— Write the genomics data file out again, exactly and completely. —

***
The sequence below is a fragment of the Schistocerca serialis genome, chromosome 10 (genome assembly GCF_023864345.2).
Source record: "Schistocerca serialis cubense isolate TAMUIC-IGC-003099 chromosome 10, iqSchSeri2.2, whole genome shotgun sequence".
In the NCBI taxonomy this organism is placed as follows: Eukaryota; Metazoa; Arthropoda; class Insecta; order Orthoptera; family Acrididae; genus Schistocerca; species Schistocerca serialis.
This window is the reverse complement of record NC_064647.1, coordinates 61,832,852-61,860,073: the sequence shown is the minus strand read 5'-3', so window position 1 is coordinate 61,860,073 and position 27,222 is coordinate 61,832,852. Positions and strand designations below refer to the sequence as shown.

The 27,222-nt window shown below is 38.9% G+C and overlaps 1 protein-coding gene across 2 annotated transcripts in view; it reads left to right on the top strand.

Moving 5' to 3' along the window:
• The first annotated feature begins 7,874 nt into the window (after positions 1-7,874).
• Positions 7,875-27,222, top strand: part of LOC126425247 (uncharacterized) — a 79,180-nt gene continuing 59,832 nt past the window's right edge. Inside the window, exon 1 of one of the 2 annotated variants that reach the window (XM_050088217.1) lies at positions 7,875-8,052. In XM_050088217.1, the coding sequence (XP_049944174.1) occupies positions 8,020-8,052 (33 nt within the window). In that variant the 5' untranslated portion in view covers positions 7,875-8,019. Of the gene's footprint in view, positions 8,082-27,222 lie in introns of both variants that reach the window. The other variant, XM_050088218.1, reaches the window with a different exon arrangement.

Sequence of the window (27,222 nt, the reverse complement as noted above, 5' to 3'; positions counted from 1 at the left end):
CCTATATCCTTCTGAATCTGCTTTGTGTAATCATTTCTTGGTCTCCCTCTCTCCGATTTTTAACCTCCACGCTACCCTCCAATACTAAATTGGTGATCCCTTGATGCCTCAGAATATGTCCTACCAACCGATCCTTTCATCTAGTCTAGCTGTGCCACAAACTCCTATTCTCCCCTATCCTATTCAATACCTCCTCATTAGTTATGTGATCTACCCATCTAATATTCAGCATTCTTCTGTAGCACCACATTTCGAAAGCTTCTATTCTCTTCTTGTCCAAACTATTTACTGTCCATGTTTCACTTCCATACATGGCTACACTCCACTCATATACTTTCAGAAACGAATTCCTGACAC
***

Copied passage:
The sequence below is a fragment of the Schistocerca serialis genome, chromosome 10 (genome assembly GCF_023864345.2).
Source record: "Schistocerca serialis cubense isolate TAMUIC-IGC-003099 chromosome 10, iqSchSeri2.2, whole genome shotgun sequence".
In the NCBI taxonomy this organism is placed as follows: Eukaryota; Metazoa; Arthropoda; class Insecta; order Orthoptera; family Acrididae; genus Schistocerca; species Schistocerca serialis.
This window is the reverse complement of record NC_064647.1, coordinates 61,832,852-61,860,073: the sequence shown is the minus strand read 5'-3', so window position 1 is coordinate 61,860,073 and position 27,222 is coordinate 61,832,852. Positions and strand designations below refer to the sequence as shown.

The 27,222-nt window shown below is 38.9% G+C and overlaps 1 protein-coding gene across 2 annotated transcripts in view; it reads left to right on the top strand.

Moving 5' to 3' along the window:
• The first annotated feature begins 7,874 nt into the window (after positions 1-7,874).
• Positions 7,875-27,222, top strand: part of LOC126425247 (uncharacterized) — a 79,180-nt gene continuing 59,832 nt past the window's right edge. Inside the window, exon 1 of one of the 2 annotated variants that reach the window (XM_050088217.1) lies at positions 7,875-8,052. In XM_050088217.1, the coding sequence (XP_049944174.1) occupies positions 8,020-8,052 (33 nt within the window). In that variant the 5' untranslated portion in view covers positions 7,875-8,019. Of the gene's footprint in view, positions 8,082-27,222 lie in introns of both variants that reach the window. The other variant, XM_050088218.1, reaches the window with a different exon arrangement.

Sequence of the window (27,222 nt, the reverse complement as noted above, 5' to 3'; positions counted from 1 at the left end):
CCTATATCCTTCTGAATCTGCTTTGTGTAATCATTTCTTGGTCTCCCTCTCTCCGATTTTTAACCTCCACGCTACCCTCCAATACTAAATTGGTGATCCCTTGATGCCTCAGAATATGTCCTACCAACCGATCCTTTCATCTAGTCTAGCTGTGCCACAAACTCCTATTCTCCCCTATCCTATTCAATACCTCCTCATTAGTTATGTGATCTACCCATCTAATATTCAGCATTCTTCTGTAGCACCACATTTCGAAAGCTTCTATTCTCTTCTTGTCCAAACTATTTACTGTCCATGTTTCACTTCCATACATGGCTACACTCCACTCATATACTTTCAGAAACGAATTCCTGACAC